Navigating the Uncanny Valley: AI Video's Evolution and Impact in 2024

Now chat based AI is a new everyday norm for many people, will we see AI video make its way out of uncanny valley and into the mainstream this year?

Design, Digital, Artificial Intelligence, Brand Marketing, Content

Glenn Langridge 31 Jan 2024
3 mins

Unless you’ve chosen to simply ignore it, there is no doubt you’ve heard time and time again people telling you how important video is to a good content strategy.

Video until now has been the most time consuming, difficult and expensive form of content creation.

In late 2022, AI burst on the scene. It not only changed the way we write content, but also how we produced video as a result of rapid advancements in video AI.

Much like written AI, video AI has existed for many years. But it’s been fighting its way out of uncanny valley.

If that’s a new term for you, uncanny valley is when something looks so close to being real but just doesn’t feel quite right. Uncanny valley is really the last frontier between blending the lines between what is real and what is AI generated.

It leads to what I think will be a big question in 2024: Is AI increasingly being accepted as real?

Going back a few years I used to make presentations on social media and how it is perceived. An example I always liked was that in 2017, for the first time, more than half of people said that digital communication counted as conversation. It demonstrates to me that people’s interpretation of what is real or human can change.

Have a look at these two examples below that have been created by a platform called HeyGen.

The way it works is you program a digital avatar and then set it to work as your stand in actor.

As you scroll through social media, you might think that these are real people, especially if you don’t know them. But, on further inspection you can sort of tell (because of the uncanny valley effect) they are AI generated.

Importantly, this doesn’t distract from the message.

These are fun little videos of people playing around with the platform, but the implications are more far-reaching than that.


Previously, when you made a video, you needed an expert as a spokesperson. But now AI can create a digital avatar spokesperson.

It removed the need for the spokesperson to be good on camera and saves time by reducing production editing time and the need to schedule shooting times in diaries.

The barriers to video are rapidly decreasing and whenever barriers are reduced the volume of content goes up.

As that happens, social media platforms will struggle to optimise their algorithms to present meaningful content so that your experience on the platform remains positive and that you’re viewing things that really matter to you.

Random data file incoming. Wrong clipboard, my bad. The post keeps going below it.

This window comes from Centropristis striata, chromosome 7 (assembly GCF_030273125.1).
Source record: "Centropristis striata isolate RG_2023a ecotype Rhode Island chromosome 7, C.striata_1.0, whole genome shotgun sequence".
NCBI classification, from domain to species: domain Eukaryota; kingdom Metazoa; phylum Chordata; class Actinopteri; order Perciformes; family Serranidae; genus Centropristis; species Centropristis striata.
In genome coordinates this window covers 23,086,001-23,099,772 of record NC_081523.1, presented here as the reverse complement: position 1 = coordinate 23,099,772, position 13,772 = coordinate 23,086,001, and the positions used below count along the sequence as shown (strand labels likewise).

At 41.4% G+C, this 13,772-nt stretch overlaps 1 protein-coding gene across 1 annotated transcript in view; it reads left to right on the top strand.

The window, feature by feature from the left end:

It will be interesting to follow how these social platforms treat digital avatars and AI video, especially seeing how some are adopting AI more than others.

Historically it’s been linked to scams, impersonation and harmful content, however in 2024 I expect to see this change to a slow acceptance for AI video and an overall improvement in its quality and use cases.

ChatGPT and text-based AI has become just another part of our lives, and next up is time for video to do the same.

Now, social media platforms must keep up and maintain strict guidelines to ensure that the good parts of AI are hitting their audiences and the bad parts are filtered.

And we, the users, need to retain a healthy scepticism for AI video to guard an increase in fake and misleading imagery and text.

So, in order to get the brain ticking, here are some possible use cases:

  • Hyper targeting your marketing efforts aligning video to specific demographics without multiple actors or set required;
  • Rapid content creation;
  • Education and learning courses.

In summary, there are a number of questions about how AI will evolve in 2024.

  • How will our acceptance of AI develop, and will this see wider adoption?
  • Will brands develop AI spokespeople?
  • How will social media platform algorithms treat digital AI?
  • When is it okay to use AI and when does the perception make it feel disingenuous?

Glenn Langridge More from author

Glenn is Cannings Purple’s Director of Digital, bringing together a wealth of digital-agency and leadership experience to deliver unique digital solutions for his clients, and empower his expert team to success.

Glenn has a proven track record of building award-winning digital campaigns, bridging the gap between marketing strategy and technical digital delivery for leading organisations across Australia, Singapore, London and the U.S.

His areas of expertise include digital strategy, website strategy, paid advertising and creative campaign planning, while always maintaining a results-driven focus across both strategy and execution for his clients.

Glenn is a graduate of the Australian Institute of Company Directors, an accredited Agile project management coach and holds a double degree in Commerce and Arts from The University of Western Australia. Glenn applies this knowledge and experience to build sustainable and well-informed strategies beyond technical considerations, while educating and innovating his clients along the way.

Glenn’s organised, considered and creative approach to digital project management has seen the successful delivery of more than 60 website projects, alongside the management of momentous campaigns for Notre Dame, Baker Tilly International, INX Software and Royal Flying.

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